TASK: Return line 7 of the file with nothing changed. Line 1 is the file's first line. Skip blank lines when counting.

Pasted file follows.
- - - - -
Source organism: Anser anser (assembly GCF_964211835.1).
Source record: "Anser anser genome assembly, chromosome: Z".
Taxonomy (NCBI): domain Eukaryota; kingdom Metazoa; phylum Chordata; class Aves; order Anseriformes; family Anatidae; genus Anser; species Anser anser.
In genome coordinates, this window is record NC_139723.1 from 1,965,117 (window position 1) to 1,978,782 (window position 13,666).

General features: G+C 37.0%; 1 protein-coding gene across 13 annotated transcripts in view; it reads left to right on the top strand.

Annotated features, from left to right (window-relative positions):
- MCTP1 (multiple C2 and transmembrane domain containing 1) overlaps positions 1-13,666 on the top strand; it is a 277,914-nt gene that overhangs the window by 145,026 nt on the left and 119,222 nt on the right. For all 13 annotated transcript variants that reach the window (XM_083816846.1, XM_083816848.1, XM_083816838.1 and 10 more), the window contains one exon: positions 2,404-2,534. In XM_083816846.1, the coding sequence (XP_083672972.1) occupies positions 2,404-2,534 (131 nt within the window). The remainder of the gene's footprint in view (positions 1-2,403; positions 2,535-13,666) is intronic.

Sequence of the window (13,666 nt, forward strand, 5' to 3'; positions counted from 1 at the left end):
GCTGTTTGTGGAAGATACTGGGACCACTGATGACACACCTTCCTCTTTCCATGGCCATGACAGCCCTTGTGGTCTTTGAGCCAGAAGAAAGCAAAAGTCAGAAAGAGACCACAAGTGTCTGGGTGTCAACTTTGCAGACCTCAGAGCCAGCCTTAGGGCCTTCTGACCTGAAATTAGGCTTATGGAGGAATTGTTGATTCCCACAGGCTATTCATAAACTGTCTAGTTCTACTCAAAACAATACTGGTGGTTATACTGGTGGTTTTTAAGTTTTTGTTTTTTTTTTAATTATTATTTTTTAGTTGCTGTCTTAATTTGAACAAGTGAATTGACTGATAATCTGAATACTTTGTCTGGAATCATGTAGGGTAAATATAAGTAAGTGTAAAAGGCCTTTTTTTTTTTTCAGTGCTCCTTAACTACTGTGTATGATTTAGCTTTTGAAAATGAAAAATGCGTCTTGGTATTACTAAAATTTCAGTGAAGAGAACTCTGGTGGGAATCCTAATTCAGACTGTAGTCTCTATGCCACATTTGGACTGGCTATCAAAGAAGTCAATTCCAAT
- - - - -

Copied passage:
- MCTP1 (multiple C2 and transmembrane domain containing 1) overlaps positions 1-13,666 on the top strand; it is a 277,914-nt gene that overhangs the window by 145,026 nt on the left and 119,222 nt on the right. For all 13 annotated transcript variants that reach the window (XM_083816846.1, XM_083816848.1, XM_083816838.1 and 10 more), the window contains one exon: positions 2,404-2,534. In XM_083816846.1, the coding sequence (XP_083672972.1) occupies positions 2,404-2,534 (131 nt within the window). The remainder of the gene's footprint in view (positions 1-2,403; positions 2,535-13,666) is intronic.